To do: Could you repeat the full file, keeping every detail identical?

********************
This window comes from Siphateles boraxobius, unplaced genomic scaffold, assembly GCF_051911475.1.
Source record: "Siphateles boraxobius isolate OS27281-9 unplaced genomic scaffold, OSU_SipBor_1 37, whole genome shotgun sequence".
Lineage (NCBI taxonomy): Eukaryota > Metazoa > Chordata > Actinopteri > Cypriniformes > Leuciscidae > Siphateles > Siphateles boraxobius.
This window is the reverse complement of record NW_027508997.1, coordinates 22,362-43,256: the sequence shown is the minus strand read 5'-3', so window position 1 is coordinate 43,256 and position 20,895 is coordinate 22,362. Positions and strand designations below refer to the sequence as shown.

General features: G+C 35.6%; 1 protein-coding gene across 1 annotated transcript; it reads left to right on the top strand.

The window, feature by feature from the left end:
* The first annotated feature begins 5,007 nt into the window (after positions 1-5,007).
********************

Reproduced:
This window comes from Siphateles boraxobius, unplaced genomic scaffold, assembly GCF_051911475.1.
Source record: "Siphateles boraxobius isolate OS27281-9 unplaced genomic scaffold, OSU_SipBor_1 37, whole genome shotgun sequence".
Lineage (NCBI taxonomy): Eukaryota > Metazoa > Chordata > Actinopteri > Cypriniformes > Leuciscidae > Siphateles > Siphateles boraxobius.
This window is the reverse complement of record NW_027508997.1, coordinates 22,362-43,256: the sequence shown is the minus strand read 5'-3', so window position 1 is coordinate 43,256 and position 20,895 is coordinate 22,362. Positions and strand designations below refer to the sequence as shown.

General features: G+C 35.6%; 1 protein-coding gene across 1 annotated transcript; it reads left to right on the top strand.

The window, feature by feature from the left end:
* The first annotated feature begins 5,007 nt into the window (after positions 1-5,007).